Pay typically is about $50K to begin for a clerk plus yearly bonus.
    Trader salary can range anywhere $80-200K plus bonus depending upon experience.

    Currently there isn't a lot to trade - if underlying volume is thin the option contact volume will be even worse. There have been a lot of layoffs over the past few months - firms that have prided themselves on providing workers with a job for life have been liquidating their personel to cut costs. It is a terrible environment to trade options professionally in and even tougher to find a job in. The general concensus is that things will pick up in the second quarter but we'll see...

    If you are still interested in becoming an option trader, purchase "Option Volatility and Pricing" by Sheldon Natenberg. The book is about $50 and it is considered the option traders bible - all firms will require that you have read and understood it - which will probably require you to read it at least three times.

    Good luck and thanks again to you all.

    The Knight
  7. Pabst


    It is a terrible environment to trade options professionally in and even tougher to find a job in.

    No wonder. At the same time that prop firms are offering 10x and index futures volume is exploding, the options exchanges treat their costumer base like it's still 1974. Not to mention that a "good" commission rate is $2.00 a side for the privilege of giving up a dime edge on an option that has a delta of 25 shares. :p
  8. liltrdr


    Appreciate it. Yeah, I've heard the environment is pretty bad. I still don't understand why there isn't more options trading in the current environment. Wouldn't people try and hedge their portfolios w/ options during a war?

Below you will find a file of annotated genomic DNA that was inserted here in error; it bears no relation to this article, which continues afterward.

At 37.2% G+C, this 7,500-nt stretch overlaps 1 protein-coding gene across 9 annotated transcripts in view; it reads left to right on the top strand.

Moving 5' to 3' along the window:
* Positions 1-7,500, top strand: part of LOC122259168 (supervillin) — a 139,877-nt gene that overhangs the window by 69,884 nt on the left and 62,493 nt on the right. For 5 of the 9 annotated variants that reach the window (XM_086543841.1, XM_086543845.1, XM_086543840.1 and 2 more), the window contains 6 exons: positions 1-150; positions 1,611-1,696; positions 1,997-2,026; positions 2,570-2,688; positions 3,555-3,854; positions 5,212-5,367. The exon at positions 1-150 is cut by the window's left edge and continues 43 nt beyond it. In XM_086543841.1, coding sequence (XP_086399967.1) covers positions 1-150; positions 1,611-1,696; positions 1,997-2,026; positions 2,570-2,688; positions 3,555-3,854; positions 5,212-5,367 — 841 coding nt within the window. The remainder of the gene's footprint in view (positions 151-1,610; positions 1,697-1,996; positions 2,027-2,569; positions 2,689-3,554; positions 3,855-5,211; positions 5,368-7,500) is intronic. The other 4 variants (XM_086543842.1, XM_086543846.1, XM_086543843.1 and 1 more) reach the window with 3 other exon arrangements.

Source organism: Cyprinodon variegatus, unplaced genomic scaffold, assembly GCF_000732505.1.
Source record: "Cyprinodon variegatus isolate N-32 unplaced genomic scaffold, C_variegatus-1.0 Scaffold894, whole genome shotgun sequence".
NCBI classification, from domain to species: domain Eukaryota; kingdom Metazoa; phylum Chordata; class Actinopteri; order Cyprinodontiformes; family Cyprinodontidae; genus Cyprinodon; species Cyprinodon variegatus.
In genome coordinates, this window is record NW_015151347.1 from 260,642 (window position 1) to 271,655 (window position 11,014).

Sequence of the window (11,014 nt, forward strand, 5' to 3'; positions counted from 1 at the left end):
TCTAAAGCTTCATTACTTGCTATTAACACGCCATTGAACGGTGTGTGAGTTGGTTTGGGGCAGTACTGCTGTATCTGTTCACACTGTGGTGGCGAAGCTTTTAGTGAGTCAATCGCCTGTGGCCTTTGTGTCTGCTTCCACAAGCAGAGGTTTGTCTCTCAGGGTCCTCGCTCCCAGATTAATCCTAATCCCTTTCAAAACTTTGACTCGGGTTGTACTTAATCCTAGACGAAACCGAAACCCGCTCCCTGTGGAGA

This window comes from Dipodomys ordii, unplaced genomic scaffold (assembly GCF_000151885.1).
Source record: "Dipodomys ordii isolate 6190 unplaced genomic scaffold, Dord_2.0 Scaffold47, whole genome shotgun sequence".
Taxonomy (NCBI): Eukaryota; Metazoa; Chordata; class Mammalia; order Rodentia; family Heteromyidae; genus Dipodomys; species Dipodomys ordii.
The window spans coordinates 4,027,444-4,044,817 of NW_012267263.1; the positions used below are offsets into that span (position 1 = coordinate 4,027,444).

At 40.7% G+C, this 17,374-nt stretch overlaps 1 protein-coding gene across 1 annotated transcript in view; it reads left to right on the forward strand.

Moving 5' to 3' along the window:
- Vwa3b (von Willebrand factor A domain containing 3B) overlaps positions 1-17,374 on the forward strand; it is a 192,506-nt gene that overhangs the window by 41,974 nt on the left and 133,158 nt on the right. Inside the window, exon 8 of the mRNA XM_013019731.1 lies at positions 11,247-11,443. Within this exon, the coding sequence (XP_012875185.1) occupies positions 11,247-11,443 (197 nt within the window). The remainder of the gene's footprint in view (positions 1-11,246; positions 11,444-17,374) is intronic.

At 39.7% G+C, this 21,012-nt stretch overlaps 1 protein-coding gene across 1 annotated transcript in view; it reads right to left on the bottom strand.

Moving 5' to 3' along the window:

9. liltrdr


    We need an options ECN to really shake things up. And a little marketing on the industry's part wouldn't hurt.
  10. Like everything else in our industry, there's no such thing as a free lunch. Increased uncertainty in the economy is reflected in the price of the option through increased volatility. Since volatility is defined as the annualized one standard deviation percentage change in the price of an option, this uncertainity will be reflected through pumped up pricing of said options. Therefore I would not recommend purchasing at the money or even close to the money options, since their deltas are all going to approach 50.
    If you are trying to hedge your portfolio during a war select a longer term option that will have less volatility and consider ratioing your spread - eg sell 1 at the money put, buy 2 out of the money puts. If the market goes down the downside puts will gain volatility value (since they are becoming closer to at the money) and increased skew value (as equities go down, the public seeks to buy downside protection which due to supply and demand increases the price of the options). The worse case scenerio is if you get pinned at your short strike (if the option is 1/4 of a point in the money, the Option Clearing Corporation will automatically exercise the option, but if it is inside that range you can still be exercised on if the long party wants to and this is done randomly, so you don't know if you have been exercised on until Monday!!!) If the market rallies, you aren't hurt that badly because you have a small cash outlay or maybe even a credit profit.
    Sorry if I went on a were kind enough to share some information with me so I am trying to share my knowledge with you.

    As for an electronic ecn, there is an electronic option exchange called the ISE - "ice". The problem with it is liquidity - they will not trade size on their markets.

    Thanks again everyone.
    The Knight
    #10     Jan 2, 2002